True, in most cases they do both involve theft. Nevertheless, there’s a reason you’ve never heard the term “highway burglary” used; and though the name may be more phonetically relevant to their product, the McDonald’s character Hamburglar is nevertheless a misnomer. That is, if this is any indication of his typical M.O.
Allow me to explain.
The following are 5 distinct and important legal differences between burglary and robbery:
1. Specific legal definitions of burglary vary, but generally speaking it refers to the willful entry into a structure without permission, with the intent to commit a crime. Note that there is no specificity regarding what that intended crime might be. We’ll clarify this in just a bit.
Robbery is defined as theft of money or property against an individual by force or by threat of force.
2. In a burglary, the victim need not be present, and frequently isn’t. Most burglaries, in fact, are committed with the expectation that the burglar will never be confronted by the victim. Further, theft isn’t always the intent of the burglar for entering the premises in the first place.
Conversely, for a crime to be deemed a robbery, by definition the victim must be present. Without a victim present, in the eyes of the law there can be no robbery.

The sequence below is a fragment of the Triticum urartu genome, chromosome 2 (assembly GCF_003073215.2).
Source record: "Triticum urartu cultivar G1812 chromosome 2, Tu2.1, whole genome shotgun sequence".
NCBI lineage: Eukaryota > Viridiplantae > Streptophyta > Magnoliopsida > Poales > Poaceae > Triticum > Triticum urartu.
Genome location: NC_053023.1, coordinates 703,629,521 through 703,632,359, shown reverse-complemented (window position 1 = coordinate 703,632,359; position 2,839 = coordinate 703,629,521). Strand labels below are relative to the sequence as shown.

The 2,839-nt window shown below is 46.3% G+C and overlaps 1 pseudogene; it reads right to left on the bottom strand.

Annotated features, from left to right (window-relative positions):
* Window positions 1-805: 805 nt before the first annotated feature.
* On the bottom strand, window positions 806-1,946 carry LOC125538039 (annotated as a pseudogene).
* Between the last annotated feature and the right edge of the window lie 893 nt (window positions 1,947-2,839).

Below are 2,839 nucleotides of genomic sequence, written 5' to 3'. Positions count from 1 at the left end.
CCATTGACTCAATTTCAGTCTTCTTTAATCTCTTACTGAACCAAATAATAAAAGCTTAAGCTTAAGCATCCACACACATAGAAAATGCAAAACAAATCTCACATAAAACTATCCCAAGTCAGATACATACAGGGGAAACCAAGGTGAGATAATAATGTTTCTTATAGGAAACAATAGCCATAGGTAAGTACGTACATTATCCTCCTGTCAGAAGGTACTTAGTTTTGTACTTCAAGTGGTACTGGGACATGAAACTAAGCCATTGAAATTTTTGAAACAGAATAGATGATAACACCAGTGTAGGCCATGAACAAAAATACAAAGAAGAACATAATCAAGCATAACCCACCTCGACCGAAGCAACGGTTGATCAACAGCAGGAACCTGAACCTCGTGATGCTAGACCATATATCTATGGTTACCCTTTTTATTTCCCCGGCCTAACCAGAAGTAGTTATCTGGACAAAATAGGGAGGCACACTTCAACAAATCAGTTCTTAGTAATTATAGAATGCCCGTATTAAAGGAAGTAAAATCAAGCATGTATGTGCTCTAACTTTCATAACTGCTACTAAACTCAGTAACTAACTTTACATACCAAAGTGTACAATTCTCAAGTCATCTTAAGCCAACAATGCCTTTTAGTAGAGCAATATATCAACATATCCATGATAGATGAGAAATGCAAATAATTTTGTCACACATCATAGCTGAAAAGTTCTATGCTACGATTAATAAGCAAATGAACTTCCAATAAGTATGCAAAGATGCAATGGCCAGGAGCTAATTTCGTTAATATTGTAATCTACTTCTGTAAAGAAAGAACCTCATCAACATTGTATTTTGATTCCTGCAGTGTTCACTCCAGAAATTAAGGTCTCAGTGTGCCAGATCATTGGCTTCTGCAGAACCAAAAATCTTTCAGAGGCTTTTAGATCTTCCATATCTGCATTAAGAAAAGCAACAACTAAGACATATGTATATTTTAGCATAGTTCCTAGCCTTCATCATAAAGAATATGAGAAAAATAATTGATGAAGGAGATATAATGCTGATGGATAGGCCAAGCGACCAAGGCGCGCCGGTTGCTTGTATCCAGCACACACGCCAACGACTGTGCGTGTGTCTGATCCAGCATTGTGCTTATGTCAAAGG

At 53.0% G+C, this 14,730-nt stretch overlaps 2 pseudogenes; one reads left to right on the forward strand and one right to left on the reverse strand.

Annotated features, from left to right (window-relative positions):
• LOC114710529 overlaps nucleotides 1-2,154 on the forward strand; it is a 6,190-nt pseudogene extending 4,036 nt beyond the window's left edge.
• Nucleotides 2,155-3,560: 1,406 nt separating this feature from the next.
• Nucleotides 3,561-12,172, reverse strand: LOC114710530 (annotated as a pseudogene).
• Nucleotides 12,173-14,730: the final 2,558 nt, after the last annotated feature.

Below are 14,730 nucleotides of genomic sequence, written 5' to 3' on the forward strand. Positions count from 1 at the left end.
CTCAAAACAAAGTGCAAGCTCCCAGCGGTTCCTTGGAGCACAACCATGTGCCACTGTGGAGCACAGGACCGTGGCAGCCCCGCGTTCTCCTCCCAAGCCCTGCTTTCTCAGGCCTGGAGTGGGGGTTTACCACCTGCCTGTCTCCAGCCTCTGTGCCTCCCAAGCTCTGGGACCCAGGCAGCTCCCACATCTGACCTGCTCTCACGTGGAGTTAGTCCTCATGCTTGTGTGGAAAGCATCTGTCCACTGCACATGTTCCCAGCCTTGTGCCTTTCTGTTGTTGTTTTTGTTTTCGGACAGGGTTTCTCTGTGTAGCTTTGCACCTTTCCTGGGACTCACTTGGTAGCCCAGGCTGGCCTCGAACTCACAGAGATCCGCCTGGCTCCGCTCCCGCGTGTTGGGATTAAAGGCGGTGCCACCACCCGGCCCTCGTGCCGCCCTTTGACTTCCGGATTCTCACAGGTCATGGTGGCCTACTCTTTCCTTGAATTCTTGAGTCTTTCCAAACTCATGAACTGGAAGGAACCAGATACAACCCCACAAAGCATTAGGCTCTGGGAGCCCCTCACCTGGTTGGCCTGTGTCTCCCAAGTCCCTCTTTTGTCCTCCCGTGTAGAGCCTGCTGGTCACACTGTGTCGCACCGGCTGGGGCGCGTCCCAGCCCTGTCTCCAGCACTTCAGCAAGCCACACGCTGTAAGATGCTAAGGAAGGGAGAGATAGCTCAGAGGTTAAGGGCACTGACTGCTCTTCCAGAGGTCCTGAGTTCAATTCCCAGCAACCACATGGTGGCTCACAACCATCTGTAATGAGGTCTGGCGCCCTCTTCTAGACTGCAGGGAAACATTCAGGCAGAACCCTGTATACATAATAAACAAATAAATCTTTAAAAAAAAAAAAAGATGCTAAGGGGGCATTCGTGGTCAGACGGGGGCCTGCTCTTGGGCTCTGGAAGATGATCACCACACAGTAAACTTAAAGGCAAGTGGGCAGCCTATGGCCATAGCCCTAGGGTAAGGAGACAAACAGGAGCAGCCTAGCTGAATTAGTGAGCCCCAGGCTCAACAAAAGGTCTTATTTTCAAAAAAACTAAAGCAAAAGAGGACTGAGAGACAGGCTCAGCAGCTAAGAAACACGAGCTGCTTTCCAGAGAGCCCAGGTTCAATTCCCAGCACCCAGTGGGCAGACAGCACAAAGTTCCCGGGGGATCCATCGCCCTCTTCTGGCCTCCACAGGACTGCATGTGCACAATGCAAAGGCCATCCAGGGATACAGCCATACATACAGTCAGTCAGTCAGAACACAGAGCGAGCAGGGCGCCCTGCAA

3. Burglary is judged based on intent. So a person who otherwise has permission to be on the premises is guilty of burglary if it can be proven that their intent for being on the premises at the time was to commit an offense. Even though the person was otherwise authorized to be in the building, their intent for being there was to commit a crime, which constitutes burglary.
Robbery, on the other hand, is based not on intent, but on result. In other words, robbery is only robbery if a theft occurs, else it would be deemed attempted robbery. (It should also be noted, that force must be involved to distinguish the crime from simple theft.)
4. Burglary is referred to as an inchoate offense, which means that the offense was committed in preparation for completion of another crime. As above, the other intended crime need not have been accomplished if it can be proven that the burglar did indeed intend to commit it.
Robbery is considered an end unto itself, in that the sole intent of the offender is the actual crime of robbery, the taking possession or ownership of property to which they are not entitled by force or by threat of force.
5. Burglary can be classified as a felony, dependent upon the perpetrator’s intent for entering the premises. If the intent was simply to commit petty theft, however, the offense would likely only be classified as a misdemeanor.
Robbery is always a felony because it always, by definition, involves force or the threat of force.
So next time someone tells you that their house was robbed, you can say, “I hope it didn’t put up a fight and just handed over its wallet.”